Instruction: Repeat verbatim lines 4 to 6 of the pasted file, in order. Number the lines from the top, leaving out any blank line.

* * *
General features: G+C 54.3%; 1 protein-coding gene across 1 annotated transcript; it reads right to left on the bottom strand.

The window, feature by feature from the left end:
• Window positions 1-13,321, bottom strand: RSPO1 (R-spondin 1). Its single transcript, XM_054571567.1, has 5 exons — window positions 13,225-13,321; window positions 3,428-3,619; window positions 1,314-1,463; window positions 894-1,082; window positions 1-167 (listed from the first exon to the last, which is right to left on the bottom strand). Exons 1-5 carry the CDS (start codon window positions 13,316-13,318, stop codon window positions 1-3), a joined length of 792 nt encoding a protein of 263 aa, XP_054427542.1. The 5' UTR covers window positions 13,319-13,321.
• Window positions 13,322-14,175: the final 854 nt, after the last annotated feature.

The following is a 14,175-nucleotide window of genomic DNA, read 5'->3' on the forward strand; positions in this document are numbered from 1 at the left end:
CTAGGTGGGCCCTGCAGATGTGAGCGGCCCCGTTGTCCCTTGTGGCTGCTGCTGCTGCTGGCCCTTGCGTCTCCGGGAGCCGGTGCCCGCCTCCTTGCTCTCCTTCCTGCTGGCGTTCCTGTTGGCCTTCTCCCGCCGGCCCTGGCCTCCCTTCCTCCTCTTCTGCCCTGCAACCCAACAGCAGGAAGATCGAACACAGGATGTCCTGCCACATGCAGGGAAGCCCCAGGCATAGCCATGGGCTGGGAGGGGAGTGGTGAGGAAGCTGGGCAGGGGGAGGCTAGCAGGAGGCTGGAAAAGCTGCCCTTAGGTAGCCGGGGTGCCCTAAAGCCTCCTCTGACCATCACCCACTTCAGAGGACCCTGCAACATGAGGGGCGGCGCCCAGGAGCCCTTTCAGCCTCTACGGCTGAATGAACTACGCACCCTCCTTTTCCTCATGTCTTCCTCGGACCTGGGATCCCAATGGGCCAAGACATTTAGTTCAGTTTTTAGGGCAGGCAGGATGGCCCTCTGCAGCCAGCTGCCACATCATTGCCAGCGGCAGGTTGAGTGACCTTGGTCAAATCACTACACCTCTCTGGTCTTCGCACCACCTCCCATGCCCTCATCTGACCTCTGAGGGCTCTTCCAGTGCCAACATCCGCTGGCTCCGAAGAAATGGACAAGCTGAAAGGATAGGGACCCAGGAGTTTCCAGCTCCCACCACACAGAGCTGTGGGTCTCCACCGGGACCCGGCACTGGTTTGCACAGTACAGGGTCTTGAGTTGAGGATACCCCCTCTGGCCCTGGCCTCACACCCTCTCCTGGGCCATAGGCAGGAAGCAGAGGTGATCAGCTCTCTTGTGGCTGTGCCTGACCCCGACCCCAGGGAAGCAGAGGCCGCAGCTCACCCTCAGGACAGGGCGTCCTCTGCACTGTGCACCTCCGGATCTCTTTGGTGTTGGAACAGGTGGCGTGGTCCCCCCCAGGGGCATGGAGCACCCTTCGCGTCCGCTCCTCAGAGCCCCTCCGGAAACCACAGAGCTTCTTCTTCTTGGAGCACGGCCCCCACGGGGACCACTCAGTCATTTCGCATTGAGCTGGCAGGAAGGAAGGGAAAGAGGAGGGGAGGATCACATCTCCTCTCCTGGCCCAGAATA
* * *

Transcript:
• Window positions 13,322-14,175: the final 854 nt, after the last annotated feature.

The following is a 14,175-nucleotide window of genomic DNA, read 5'->3' on the forward strand; positions in this document are numbered from 1 at the left end:
CTAGGTGGGCCCTGCAGATGTGAGCGGCCCCGTTGTCCCTTGTGGCTGCTGCTGCTGCTGGCCCTTGCGTCTCCGGGAGCCGGTGCCCGCCTCCTTGCTCTCCTTCCTGCTGGCGTTCCTGTTGGCCTTCTCCCGCCGGCCCTGGCCTCCCTTCCTCCTCTTCTGCCCTGCAACCCAACAGCAGGAAGATCGAACACAGGATGTCCTGCCACATGCAGGGAAGCCCCAGGCATAGCCATGGGCTGGGAGGGGAGTGGTGAGGAAGCTGGGCAGGGGGAGGCTAGCAGGAGGCTGGAAAAGCTGCCCTTAGGTAGCCGGGGTGCCCTAAAGCCTCCTCTGACCATCACCCACTTCAGAGGACCCTGCAACATGAGGGGCGGCGCCCAGGAGCCCTTTCAGCCTCTACGGCTGAATGAACTACGCACCCTCCTTTTCCTCATGTCTTCCTCGGACCTGGGATCCCAATGGGCCAAGACATTTAGTTCAGTTTTTAGGGCAGGCAGGATGGCCCTCTGCAGCCAGCTGCCACATCATTGCCAGCGGCAGGTTGAGTGACCTTGGTCAAATCACTACACCTCTCTGGTCTTCGCACCACCTCCCATGCCCTCATCTGACCTCTGAGGGCTCTTCCAGTGCCAACATCCGCTGGCTCCGAAGAAATGGACAAGCTGAAAGGATAGGGACCCAGGAGTTTCCAGCTCCCACCACACAGAGCTGTGGGTCTCCACCGGGACCCGGCACTGGTTTGCACAGTACAGGGTCTTGAGTTGAGGATACCCCCTCTGGCCCTGGCCTCACACCCTCTCCTGGGCCATAGGCAGGAAGCAGAGGTGATCAGCTCTCTTGTGGCTGTGCCTGACCCCGACCCCAGGGAAGCAGAGGCCGCAGCTCACCCTCAGGACAGGGCGTCCTCTGCACTGTGCACCTCCGGATCTCTTTGGTGTTGGAACAGGTGGCGTGGTCCCCCCCAGGGGCATGGAGCACCCTTCGCGTCCGCTCCTCAGAGCCCCTCCGGAAACCACAGAGCTTCTTCTTCTTGGAGCACGGCCCCCACGGGGACCACTCAGTCATTTCGCATTGAGCTGGCAGGAAGGAAGGGAAAGAGGAGGGGAGGATCACATCTCCTCTCCTGGCCCAGAATA